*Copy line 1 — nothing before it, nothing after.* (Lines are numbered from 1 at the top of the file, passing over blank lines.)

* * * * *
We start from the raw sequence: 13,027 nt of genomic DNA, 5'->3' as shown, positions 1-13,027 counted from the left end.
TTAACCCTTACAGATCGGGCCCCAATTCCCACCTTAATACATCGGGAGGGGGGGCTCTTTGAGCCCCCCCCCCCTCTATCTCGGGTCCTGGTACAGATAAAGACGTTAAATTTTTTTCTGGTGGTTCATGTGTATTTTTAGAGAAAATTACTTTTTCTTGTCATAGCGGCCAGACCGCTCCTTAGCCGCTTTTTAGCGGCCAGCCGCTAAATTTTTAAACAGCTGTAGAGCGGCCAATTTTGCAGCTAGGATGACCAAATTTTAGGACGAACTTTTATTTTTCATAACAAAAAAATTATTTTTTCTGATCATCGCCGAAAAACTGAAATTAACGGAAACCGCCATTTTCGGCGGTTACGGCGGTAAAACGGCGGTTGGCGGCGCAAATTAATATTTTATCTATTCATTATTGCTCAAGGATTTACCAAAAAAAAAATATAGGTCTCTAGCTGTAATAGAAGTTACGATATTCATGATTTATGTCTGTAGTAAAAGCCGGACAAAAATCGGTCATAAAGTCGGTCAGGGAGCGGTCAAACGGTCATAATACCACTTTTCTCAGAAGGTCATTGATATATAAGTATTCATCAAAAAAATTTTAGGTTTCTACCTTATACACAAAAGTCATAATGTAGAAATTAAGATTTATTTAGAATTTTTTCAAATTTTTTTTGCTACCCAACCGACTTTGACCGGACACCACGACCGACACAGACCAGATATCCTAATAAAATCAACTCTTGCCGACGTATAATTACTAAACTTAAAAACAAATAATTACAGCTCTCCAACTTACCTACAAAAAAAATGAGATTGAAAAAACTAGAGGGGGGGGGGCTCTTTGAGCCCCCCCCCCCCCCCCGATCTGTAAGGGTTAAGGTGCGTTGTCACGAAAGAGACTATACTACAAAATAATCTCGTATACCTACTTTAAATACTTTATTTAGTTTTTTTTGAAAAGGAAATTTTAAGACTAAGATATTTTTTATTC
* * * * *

We start from the raw sequence: 13,027 nt of genomic DNA, 5'->3' as shown, positions 1-13,027 counted from the left end.